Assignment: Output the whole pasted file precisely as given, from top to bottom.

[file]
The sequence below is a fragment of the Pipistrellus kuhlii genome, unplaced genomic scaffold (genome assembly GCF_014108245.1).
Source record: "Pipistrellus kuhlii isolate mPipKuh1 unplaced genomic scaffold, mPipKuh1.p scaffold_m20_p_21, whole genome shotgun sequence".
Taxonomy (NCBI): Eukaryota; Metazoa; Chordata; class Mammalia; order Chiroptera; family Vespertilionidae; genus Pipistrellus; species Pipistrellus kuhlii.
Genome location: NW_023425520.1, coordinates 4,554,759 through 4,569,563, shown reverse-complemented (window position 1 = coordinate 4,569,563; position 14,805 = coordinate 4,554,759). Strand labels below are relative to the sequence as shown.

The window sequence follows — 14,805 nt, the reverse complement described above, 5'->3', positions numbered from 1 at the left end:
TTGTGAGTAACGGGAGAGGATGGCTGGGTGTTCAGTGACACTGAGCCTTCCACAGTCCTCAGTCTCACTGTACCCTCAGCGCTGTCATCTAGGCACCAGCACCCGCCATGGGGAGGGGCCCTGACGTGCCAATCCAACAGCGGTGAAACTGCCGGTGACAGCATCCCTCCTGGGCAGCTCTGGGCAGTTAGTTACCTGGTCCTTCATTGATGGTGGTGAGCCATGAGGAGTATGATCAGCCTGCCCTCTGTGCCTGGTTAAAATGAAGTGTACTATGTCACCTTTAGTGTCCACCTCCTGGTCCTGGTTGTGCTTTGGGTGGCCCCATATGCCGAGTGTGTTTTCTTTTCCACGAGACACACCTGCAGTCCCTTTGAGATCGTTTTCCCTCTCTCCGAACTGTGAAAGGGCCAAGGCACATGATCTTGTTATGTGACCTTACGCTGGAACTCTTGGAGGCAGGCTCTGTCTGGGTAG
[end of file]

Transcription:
The sequence below is a fragment of the Pipistrellus kuhlii genome, unplaced genomic scaffold (genome assembly GCF_014108245.1).
Source record: "Pipistrellus kuhlii isolate mPipKuh1 unplaced genomic scaffold, mPipKuh1.p scaffold_m20_p_21, whole genome shotgun sequence".
Taxonomy (NCBI): Eukaryota; Metazoa; Chordata; class Mammalia; order Chiroptera; family Vespertilionidae; genus Pipistrellus; species Pipistrellus kuhlii.
Genome location: NW_023425520.1, coordinates 4,554,759 through 4,569,563, shown reverse-complemented (window position 1 = coordinate 4,569,563; position 14,805 = coordinate 4,554,759). Strand labels below are relative to the sequence as shown.

The window sequence follows — 14,805 nt, the reverse complement described above, 5'->3', positions numbered from 1 at the left end:
TTGTGAGTAACGGGAGAGGATGGCTGGGTGTTCAGTGACACTGAGCCTTCCACAGTCCTCAGTCTCACTGTACCCTCAGCGCTGTCATCTAGGCACCAGCACCCGCCATGGGGAGGGGCCCTGACGTGCCAATCCAACAGCGGTGAAACTGCCGGTGACAGCATCCCTCCTGGGCAGCTCTGGGCAGTTAGTTACCTGGTCCTTCATTGATGGTGGTGAGCCATGAGGAGTATGATCAGCCTGCCCTCTGTGCCTGGTTAAAATGAAGTGTACTATGTCACCTTTAGTGTCCACCTCCTGGTCCTGGTTGTGCTTTGGGTGGCCCCATATGCCGAGTGTGTTTTCTTTTCCACGAGACACACCTGCAGTCCCTTTGAGATCGTTTTCCCTCTCTCCGAACTGTGAAAGGGCCAAGGCACATGATCTTGTTATGTGACCTTACGCTGGAACTCTTGGAGGCAGGCTCTGTCTGGGTAG